“Having disinterred our dream, having used the power to nurture it and spent many years living with the scars, we suddenly notice that what we always wanted is there, waiting for us, perhaps the next day. Then comes the fourth obstacle: the fear of realizing the dream for which we fought all our lives.” (Alchemist viii)
It sounds like an oxymoron. How can we fear the very thing we’ve hoped for, fought for, dreamed about our entire lives? Yet, we know it’s a truth no one actually talks about because it is truly the greatest failure in all of humanity. If we didn’t fear actualizing our dreams, there would be millions of happy people walking the earth, living joy-filled, passionate lives.
We are all created for some glorious purpose, yet it is easier for people to believe that they have nothing to offer the world. Another lie we tell ourselves because of our fears.
The truth is we all have something that brings us joy, which will correspondingly spread joy to the world around us, yet we push that thing aside because we tell ourselves it’s nothing; it’s just a hobby; I can’t make a living doing what makes me happy.
We can make a beautiful living, but we’ve been seduced by the false image of success—riches beyond our dreams—making us forget about our passions, so we can pursue a job that makes lots of money, allowing us to buy things we don’t need to be happy.
Even if we don’t believe the lie, even if we believe that we have something beautiful to offer the world, we stop short of achieving our dreams.
“The mere possibility of getting what we want fills the soul of the ordinary person with guilt. We look around at all those who have failed to get what they want and feel that we do not deserve to get what we want either. We forget about all the obstacles we overcame, all the suffering we endured, all the things we had to give up in order to get this far.” (Alchemist viii)
Guilt does such a number on us, especially when we have something that others do not have. We downplay our successes, so that others don’t feel inferior around us. Sympathy is a beautiful thing; it helps us identify with others’ pain. However, sympathy can add to our guilt because we know how it feels to feel inferior. We also hide our successes; we fear the attack on our character because others “throw rocks at things that shine” (Taylor Swift). Guilt forces us to hide our light; it also turns us green with envy because we have given up on our dreams and can’t stand it when others achieve them.
“Our deepest fear is not that we are inadequate. Our deepest fear is that we are powerful beyond measure. It is our light, not our darkness that most frightens us. We ask ourselves, ‘Who am I to be brilliant, gorgeous, talented, fabulous?’ Actually, who are you not to be? You are a child of God. Your playing small does not serve the world. There is nothing enlightened about shrinking so that other people won’t feel insecure around you. We are all meant to shine, as children do. We were born to make manifest the glory of God that is within us. It’s not just in some of us; it’s in everyone. And as we let our own light shine, we unconsciously give other people permission to do the same. As we are liberated from our own fear, our presence automatically liberates others.” ― Marianne Williamson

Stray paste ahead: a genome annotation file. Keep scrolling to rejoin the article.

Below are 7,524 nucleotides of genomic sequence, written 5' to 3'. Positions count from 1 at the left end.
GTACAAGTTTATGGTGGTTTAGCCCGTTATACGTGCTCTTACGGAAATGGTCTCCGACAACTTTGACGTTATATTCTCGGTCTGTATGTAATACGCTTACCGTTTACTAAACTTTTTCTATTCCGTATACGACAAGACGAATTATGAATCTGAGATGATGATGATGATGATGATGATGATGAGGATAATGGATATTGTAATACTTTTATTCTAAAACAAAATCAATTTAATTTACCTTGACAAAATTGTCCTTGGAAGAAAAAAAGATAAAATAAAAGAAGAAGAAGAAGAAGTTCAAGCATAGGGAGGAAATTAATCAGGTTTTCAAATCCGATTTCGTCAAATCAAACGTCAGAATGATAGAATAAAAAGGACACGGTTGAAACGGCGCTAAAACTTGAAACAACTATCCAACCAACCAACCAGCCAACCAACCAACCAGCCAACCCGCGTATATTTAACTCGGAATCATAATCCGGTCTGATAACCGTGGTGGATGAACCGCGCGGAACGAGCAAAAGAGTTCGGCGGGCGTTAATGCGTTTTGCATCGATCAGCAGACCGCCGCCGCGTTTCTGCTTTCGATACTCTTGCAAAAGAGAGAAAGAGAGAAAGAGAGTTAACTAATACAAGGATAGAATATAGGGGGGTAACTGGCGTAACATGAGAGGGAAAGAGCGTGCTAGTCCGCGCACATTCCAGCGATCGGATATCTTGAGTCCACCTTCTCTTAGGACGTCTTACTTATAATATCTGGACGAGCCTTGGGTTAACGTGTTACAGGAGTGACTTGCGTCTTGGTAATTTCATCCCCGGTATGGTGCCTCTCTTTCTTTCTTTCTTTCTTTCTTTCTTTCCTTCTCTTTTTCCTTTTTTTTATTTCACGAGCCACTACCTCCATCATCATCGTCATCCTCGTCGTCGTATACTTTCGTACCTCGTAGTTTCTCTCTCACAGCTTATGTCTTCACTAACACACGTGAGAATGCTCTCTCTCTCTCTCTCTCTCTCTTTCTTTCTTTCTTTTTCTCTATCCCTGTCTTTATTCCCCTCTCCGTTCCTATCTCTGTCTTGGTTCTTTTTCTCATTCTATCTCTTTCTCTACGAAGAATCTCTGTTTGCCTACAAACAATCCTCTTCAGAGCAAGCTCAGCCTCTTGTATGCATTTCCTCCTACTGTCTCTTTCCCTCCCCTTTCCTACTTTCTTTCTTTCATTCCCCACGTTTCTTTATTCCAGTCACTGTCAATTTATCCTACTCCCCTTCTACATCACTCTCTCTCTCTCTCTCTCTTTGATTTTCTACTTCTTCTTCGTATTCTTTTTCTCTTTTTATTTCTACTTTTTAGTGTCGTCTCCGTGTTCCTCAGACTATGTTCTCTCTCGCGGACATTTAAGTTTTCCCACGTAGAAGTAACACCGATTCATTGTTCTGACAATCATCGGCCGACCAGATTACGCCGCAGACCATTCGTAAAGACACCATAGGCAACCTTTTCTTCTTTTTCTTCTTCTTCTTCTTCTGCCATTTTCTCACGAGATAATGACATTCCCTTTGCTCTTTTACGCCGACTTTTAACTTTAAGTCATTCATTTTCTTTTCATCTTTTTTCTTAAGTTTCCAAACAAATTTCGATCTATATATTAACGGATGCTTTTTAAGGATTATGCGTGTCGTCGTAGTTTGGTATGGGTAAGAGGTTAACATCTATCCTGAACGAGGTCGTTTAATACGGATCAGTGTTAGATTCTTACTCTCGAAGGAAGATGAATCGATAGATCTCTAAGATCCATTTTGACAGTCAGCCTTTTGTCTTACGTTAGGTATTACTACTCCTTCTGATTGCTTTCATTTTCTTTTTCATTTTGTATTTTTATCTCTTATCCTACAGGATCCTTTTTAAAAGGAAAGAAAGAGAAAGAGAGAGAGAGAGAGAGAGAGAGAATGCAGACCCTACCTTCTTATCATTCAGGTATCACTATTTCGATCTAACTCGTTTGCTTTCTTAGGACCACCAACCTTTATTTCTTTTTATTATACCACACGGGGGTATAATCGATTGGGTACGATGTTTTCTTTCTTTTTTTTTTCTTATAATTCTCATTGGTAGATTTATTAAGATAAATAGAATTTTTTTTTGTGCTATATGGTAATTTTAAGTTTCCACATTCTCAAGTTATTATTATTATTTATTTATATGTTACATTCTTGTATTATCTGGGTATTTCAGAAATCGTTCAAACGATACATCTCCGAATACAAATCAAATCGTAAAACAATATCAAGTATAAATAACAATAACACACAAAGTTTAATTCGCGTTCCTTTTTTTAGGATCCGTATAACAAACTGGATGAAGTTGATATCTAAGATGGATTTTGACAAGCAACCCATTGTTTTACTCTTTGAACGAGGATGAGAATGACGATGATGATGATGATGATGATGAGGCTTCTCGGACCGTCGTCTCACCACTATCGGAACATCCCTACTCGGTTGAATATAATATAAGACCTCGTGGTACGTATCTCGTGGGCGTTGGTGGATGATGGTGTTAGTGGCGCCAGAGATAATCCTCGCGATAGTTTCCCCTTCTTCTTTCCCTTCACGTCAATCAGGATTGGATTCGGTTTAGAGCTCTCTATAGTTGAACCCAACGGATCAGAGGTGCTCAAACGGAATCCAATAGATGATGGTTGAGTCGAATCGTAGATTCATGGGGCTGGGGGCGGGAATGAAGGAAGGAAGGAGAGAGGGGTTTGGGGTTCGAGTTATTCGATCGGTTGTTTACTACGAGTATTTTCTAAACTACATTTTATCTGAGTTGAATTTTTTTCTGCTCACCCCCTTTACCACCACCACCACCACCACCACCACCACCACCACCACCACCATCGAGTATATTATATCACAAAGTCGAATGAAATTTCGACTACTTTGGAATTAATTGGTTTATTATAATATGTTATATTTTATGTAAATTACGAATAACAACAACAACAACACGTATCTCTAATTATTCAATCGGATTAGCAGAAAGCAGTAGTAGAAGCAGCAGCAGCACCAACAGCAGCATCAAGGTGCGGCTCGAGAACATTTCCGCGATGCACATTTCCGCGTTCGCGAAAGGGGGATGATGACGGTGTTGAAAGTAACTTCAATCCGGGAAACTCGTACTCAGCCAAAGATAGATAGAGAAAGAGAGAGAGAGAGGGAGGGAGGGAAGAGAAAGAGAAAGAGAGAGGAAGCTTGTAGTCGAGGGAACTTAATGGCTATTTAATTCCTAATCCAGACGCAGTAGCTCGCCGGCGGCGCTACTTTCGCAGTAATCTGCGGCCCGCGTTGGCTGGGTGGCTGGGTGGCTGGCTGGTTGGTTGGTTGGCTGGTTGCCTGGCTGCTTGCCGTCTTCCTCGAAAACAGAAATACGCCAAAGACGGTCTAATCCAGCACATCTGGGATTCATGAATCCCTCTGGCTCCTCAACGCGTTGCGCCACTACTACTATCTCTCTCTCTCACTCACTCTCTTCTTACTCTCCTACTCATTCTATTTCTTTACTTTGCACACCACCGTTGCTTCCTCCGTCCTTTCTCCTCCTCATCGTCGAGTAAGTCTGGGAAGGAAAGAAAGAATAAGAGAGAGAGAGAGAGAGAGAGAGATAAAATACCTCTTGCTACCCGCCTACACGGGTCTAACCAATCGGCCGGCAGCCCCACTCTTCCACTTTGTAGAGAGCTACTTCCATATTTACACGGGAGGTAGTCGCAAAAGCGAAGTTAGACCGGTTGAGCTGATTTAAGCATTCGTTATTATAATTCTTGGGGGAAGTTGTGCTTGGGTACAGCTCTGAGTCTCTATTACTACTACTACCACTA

It’s not a new concept. We are not the first to experience guilt and fear. Where does it come from? Other people? Religion? Parents? The truth is we do it to ourselves. “No one can make you feel inferior without your consent” (Eleanor Roosevelt). We allow people to guilt us into a certain behavior. It gives us an excuse to give up on what we really want.
I would’ve become an artist, but I didn’t want to disappoint my parents’ dreams for me.
I really want to be a writer, but God has called me to be a mother; I don’t have time for anything else.
We choose to listen to the lies and drown out the truth: Loving parents want us to be happy; God created us with these passions. Why wouldn’t they and He want us to manifest that which He gave us?
The truth is we are scared; what if we fail? Look at all the other people who have failed. We don’t want to fall short; we don’t want to let other people down.
How does this speak directly to me? I keep forgetting that I am not the person I was 20 years ago; I’m not the same person I was yesterday. My experiences have changed me, have made me stronger than I would’ve ever imagined. Yet, I still ask myself: Who am I to assume I can be a writer? Who am I to think my stories are important to the world? Who am I to write a screenplay?
“I have known a lot of people who, when their personal calling was within their grasp, went on to commit a series of stupid mistakes and never reached their goal—when it was only a step away.” (Alchemist viii)
My guilt keeps me from dedicating time to my writing. I compare myself to others who have been pursuing their dreams longer than I have with more talent than I have, who have never achieved their dreams.
“This is the most dangerous of the obstacles because it has a kind of saintly aura about it: renouncing joy and conquest.” (Alchemist viii)
Besides, I am a good mother. My children come first, even though I tend to yell at them more if I don’t allow myself to write. I tell myself I will find joy in my sacrifices that I make for my family. I like it when people say I am a saint for doing what I’m doing. However, the “saintly aura” blinds me from seeing the truth.
“But if you believe yourself worthy of the thing you fought so hard to get, then you become an instrument of God, you help the Soul of the World, and you understand why you are here.” (Alchemist viii)
I am worthy. I am here to teach through my writing. I am here to speak truth into the lives of those who are ready to listen. Today, I am listening to my own advice.
Now that I have finished this post, I have a screenplay to write 🙂